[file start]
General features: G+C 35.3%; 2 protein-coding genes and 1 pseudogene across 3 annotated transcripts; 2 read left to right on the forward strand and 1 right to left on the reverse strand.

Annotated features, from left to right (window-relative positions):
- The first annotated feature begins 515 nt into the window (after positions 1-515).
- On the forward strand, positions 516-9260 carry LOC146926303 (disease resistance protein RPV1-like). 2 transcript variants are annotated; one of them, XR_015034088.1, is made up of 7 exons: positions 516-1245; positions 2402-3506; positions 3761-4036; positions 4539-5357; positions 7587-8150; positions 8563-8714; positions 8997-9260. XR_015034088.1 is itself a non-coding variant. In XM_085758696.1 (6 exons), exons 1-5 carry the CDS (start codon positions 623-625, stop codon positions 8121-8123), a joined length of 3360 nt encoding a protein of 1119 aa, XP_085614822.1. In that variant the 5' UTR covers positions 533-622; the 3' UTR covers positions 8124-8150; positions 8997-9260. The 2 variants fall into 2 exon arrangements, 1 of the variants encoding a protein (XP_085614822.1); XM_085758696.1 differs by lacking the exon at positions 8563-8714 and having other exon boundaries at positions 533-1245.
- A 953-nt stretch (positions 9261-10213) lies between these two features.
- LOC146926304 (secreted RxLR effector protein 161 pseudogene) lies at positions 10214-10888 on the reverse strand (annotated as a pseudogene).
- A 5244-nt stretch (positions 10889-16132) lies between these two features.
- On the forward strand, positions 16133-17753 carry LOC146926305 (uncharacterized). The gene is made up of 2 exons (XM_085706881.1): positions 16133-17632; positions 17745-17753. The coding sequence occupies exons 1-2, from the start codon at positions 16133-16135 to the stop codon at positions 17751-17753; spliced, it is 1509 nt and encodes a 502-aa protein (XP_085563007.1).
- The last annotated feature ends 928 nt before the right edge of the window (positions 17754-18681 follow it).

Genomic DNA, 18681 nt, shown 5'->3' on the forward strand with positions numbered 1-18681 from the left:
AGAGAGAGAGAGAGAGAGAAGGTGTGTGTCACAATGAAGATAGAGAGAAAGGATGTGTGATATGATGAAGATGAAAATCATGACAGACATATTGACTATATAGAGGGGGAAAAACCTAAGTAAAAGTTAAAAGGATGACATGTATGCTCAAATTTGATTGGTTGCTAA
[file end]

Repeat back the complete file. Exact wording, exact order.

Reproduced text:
General features: G+C 35.3%; 2 protein-coding genes and 1 pseudogene across 3 annotated transcripts; 2 read left to right on the forward strand and 1 right to left on the reverse strand.

Annotated features, from left to right (window-relative positions):
- The first annotated feature begins 515 nt into the window (after positions 1-515).
- On the forward strand, positions 516-9260 carry LOC146926303 (disease resistance protein RPV1-like). 2 transcript variants are annotated; one of them, XR_015034088.1, is made up of 7 exons: positions 516-1245; positions 2402-3506; positions 3761-4036; positions 4539-5357; positions 7587-8150; positions 8563-8714; positions 8997-9260. XR_015034088.1 is itself a non-coding variant. In XM_085758696.1 (6 exons), exons 1-5 carry the CDS (start codon positions 623-625, stop codon positions 8121-8123), a joined length of 3360 nt encoding a protein of 1119 aa, XP_085614822.1. In that variant the 5' UTR covers positions 533-622; the 3' UTR covers positions 8124-8150; positions 8997-9260. The 2 variants fall into 2 exon arrangements, 1 of the variants encoding a protein (XP_085614822.1); XM_085758696.1 differs by lacking the exon at positions 8563-8714 and having other exon boundaries at positions 533-1245.
- A 953-nt stretch (positions 9261-10213) lies between these two features.
- LOC146926304 (secreted RxLR effector protein 161 pseudogene) lies at positions 10214-10888 on the reverse strand (annotated as a pseudogene).
- A 5244-nt stretch (positions 10889-16132) lies between these two features.
- On the forward strand, positions 16133-17753 carry LOC146926305 (uncharacterized). The gene is made up of 2 exons (XM_085706881.1): positions 16133-17632; positions 17745-17753. The coding sequence occupies exons 1-2, from the start codon at positions 16133-16135 to the stop codon at positions 17751-17753; spliced, it is 1509 nt and encodes a 502-aa protein (XP_085563007.1).
- The last annotated feature ends 928 nt before the right edge of the window (positions 17754-18681 follow it).

Genomic DNA, 18681 nt, shown 5'->3' on the forward strand with positions numbered 1-18681 from the left:
AGAGAGAGAGAGAGAGAGAAGGTGTGTGTCACAATGAAGATAGAGAGAAAGGATGTGTGATATGATGAAGATGAAAATCATGACAGACATATTGACTATATAGAGGGGGAAAAACCTAAGTAAAAGTTAAAAGGATGACATGTATGCTCAAATTTGATTGGTTGCTAA